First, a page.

research practices still hold (see e.g., Banaji &
Crowder, 1989). There is no shortage of suit-
able research methods for CDST (e.g., narrative
methods, multilevel modeling procedures, event
history analysis, grounded theory, Bayesian anal-
ysis, cluster analytical methods, the experience
sampling method, nonlinear time-series analysis).
We would suggest, therefore, that CDST research
might gain greater traction in applied linguis-
tics if scholars recognized that CDST encourages
repurposing existing methodological toolkits—
both qualitative and quantitative—to ensure they
are congruent with the complexity framework
(van Geert, 2008).
While a book-length treatment would be nec-
essary to provide adequate detail about potential
methods for SLD research, below we briey
introduce ve case-based methods—widely used
in the social sciences—which are some of the
most accessible designs for building off of the
nine considerations in our dynamic ensemble for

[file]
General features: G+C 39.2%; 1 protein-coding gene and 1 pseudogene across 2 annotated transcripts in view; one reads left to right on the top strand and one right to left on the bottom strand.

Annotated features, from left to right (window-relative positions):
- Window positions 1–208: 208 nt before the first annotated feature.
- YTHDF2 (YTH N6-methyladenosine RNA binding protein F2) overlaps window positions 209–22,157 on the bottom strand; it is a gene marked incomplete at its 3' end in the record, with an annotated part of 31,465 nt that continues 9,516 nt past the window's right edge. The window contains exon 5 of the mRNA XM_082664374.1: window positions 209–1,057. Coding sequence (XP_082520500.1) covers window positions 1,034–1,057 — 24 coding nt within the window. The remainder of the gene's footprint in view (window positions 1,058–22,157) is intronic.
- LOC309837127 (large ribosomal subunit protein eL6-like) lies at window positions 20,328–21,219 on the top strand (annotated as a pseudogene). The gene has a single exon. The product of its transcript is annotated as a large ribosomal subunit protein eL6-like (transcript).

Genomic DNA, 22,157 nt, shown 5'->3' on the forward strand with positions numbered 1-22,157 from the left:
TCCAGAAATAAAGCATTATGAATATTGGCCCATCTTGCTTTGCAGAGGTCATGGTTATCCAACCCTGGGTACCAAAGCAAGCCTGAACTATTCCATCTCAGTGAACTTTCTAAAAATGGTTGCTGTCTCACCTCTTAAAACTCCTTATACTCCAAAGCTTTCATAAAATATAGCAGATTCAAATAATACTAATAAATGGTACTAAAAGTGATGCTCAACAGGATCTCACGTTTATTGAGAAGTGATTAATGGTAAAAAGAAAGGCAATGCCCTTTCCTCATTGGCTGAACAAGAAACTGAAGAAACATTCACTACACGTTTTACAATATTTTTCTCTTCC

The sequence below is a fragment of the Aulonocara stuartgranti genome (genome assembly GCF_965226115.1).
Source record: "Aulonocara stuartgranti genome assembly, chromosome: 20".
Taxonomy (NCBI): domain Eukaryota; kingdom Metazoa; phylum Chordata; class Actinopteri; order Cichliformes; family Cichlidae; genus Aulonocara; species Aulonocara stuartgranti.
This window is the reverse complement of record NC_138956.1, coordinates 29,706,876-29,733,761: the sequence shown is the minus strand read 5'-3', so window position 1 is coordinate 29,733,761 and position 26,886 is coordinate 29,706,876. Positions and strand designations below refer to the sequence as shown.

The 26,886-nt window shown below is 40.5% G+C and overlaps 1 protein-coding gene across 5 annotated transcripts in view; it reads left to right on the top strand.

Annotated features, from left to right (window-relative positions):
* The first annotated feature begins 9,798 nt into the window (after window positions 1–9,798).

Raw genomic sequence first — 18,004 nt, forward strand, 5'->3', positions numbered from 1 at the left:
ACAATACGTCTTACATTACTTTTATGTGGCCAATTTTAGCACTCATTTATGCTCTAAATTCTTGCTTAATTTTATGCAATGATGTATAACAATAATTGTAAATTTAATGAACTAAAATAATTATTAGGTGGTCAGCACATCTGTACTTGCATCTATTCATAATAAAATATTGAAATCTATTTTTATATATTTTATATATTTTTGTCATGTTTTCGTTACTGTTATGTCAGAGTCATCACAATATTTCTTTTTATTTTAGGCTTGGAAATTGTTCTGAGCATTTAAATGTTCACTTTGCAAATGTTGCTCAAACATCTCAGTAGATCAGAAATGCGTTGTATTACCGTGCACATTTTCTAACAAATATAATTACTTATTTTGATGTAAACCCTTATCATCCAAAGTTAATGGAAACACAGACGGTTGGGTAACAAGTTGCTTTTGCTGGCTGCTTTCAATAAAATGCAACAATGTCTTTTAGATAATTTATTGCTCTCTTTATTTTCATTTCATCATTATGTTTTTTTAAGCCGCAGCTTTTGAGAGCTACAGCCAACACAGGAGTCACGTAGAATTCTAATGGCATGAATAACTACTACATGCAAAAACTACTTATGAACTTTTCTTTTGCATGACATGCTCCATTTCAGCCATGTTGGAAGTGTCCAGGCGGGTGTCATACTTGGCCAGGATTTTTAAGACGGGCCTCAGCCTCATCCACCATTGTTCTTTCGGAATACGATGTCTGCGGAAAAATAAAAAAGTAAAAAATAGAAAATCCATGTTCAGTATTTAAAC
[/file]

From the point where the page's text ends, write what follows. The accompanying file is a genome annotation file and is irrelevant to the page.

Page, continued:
research. We also suggest questions about SLD
which could be addressed empirically using each
method. These methods incorporate the CDST
logic of causal explanation, generalization, and
hypothesis conrmation in which system out-
comes are the contingent products of multiple
complex adaptive mechanisms and causal analysis
must explain why the course of development ulti-
mately led to the outcome in question rather than
to alternative ones (Morrison, 2012). The fact
that our complex social world presents a set of
phenomenological outcomes and self-organized
processes, which are found in recurring instances
and guises, has real signicance for this project
(De Wolf & Holvoet, 2005).
Qualitative Comparative Analysis
Qualitative comparative analysis (QCA) is a
set-theoretic method appropriate for either the-
ory building or theory testing (Rihoux & Lobe,
2009). Better suited to the macro or meso level of
Phil Hiver and Ali H. Al-Hoorie 751
granularity, QCA ts well into a multi-method de-
sign: Data is often both qualitative and quantita-
tive, and the analysis proper is designed to arrive
at a complex model of an emergent outcome be-
ing investigated. Similar to retrodictive qualitative
modeling, QCA begins with the selection of one
or more cases (i.e., complex systems) and de-
nition of a particular outcome of interest before
investigating the causal conditions that led those
systems to that emergent outcome (Ragin, 2014).
Contextual factors are central to QCA and are
coded as fuzzy or crisp variables, as are the system
components, interactions, and parameters which
empirically factor in to the outcome of interest.